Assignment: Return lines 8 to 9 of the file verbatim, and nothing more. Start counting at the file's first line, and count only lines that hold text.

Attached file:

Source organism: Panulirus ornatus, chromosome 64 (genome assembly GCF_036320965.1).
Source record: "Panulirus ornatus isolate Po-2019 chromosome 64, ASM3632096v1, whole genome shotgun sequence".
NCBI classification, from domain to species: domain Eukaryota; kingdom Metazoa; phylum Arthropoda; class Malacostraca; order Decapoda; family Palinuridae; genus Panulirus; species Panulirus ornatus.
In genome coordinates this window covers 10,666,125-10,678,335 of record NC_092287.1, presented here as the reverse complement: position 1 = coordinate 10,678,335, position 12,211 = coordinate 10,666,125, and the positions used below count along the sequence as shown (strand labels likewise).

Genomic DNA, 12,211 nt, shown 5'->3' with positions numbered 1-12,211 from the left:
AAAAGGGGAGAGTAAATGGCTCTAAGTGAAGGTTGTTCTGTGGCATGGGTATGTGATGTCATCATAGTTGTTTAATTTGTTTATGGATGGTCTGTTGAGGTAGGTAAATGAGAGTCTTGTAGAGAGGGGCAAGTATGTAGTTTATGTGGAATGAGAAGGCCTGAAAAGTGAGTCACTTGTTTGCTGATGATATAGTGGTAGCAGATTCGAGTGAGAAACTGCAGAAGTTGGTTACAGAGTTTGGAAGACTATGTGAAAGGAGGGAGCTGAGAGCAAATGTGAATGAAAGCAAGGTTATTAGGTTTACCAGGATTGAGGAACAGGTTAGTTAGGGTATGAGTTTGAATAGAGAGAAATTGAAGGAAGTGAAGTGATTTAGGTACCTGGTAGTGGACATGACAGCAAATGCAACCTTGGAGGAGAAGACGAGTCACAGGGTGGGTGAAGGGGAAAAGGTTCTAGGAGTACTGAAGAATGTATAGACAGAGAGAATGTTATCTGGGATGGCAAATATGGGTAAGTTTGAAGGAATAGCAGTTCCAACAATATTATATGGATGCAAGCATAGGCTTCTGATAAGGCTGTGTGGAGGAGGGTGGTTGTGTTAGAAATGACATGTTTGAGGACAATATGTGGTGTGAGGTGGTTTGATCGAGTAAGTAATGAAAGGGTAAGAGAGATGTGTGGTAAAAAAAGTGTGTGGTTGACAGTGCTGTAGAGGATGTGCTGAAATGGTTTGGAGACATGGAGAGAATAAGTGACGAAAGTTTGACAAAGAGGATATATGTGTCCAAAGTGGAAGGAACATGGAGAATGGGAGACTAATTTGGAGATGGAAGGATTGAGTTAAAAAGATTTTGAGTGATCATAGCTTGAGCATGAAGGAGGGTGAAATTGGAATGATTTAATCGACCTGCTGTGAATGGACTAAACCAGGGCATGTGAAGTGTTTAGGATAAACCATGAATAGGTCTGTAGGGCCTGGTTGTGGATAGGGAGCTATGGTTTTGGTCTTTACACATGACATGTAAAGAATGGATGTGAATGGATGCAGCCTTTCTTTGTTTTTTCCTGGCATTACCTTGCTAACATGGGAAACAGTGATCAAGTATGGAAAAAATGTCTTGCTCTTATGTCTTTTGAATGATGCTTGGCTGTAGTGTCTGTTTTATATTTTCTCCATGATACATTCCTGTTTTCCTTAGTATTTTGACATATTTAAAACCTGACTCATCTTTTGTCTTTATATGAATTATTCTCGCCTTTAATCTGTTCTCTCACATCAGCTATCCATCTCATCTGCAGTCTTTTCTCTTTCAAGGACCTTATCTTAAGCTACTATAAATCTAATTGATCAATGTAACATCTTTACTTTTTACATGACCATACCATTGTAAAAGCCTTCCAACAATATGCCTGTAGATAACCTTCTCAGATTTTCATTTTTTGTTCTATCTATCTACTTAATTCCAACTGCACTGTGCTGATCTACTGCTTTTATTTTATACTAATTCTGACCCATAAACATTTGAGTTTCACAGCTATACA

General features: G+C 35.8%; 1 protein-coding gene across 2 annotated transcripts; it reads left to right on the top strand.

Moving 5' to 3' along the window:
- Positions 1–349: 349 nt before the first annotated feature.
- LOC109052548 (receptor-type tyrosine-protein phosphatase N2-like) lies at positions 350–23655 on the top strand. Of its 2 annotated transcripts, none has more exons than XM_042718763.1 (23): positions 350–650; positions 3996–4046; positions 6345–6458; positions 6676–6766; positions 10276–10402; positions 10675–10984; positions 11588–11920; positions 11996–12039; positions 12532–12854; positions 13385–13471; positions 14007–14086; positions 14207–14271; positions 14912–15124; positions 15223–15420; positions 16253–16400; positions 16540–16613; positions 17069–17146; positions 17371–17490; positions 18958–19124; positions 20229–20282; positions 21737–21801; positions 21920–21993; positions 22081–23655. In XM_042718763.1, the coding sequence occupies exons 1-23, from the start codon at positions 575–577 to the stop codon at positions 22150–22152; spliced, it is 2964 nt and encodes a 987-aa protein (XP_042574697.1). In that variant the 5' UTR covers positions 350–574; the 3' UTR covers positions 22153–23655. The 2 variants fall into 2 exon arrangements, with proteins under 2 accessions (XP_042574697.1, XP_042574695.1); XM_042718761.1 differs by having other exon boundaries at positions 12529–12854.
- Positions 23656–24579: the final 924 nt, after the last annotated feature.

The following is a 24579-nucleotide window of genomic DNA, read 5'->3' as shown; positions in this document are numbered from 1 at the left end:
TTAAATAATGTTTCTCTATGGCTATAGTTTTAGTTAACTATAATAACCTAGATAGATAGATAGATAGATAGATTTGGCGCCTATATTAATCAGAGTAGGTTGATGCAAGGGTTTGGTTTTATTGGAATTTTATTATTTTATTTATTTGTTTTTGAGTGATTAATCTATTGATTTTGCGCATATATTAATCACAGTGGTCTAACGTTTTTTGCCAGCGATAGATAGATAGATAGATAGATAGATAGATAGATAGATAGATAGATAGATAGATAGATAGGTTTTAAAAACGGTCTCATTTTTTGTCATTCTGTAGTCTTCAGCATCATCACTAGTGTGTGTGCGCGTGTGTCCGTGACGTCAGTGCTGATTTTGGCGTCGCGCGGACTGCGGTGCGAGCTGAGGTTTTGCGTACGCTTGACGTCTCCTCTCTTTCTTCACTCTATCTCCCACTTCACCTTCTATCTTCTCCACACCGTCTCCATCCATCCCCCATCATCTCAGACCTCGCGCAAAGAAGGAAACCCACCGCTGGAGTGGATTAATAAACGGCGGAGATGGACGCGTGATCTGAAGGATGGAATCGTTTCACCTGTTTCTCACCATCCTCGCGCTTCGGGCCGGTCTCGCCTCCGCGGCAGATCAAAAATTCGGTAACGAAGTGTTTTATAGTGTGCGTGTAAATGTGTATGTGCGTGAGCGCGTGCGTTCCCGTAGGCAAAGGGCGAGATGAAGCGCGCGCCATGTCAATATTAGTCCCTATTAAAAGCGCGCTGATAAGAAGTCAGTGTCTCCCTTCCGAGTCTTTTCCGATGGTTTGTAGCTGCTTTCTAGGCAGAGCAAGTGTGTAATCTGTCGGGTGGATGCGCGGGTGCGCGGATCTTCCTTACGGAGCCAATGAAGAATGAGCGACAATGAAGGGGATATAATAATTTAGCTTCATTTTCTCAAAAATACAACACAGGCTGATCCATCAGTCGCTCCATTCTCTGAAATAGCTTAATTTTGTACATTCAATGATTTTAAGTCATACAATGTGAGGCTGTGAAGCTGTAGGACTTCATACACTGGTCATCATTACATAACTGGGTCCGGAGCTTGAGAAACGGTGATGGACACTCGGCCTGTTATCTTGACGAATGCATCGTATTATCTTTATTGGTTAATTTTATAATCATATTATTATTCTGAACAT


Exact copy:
Moving 5' to 3' along the window:
- Positions 1–349: 349 nt before the first annotated feature.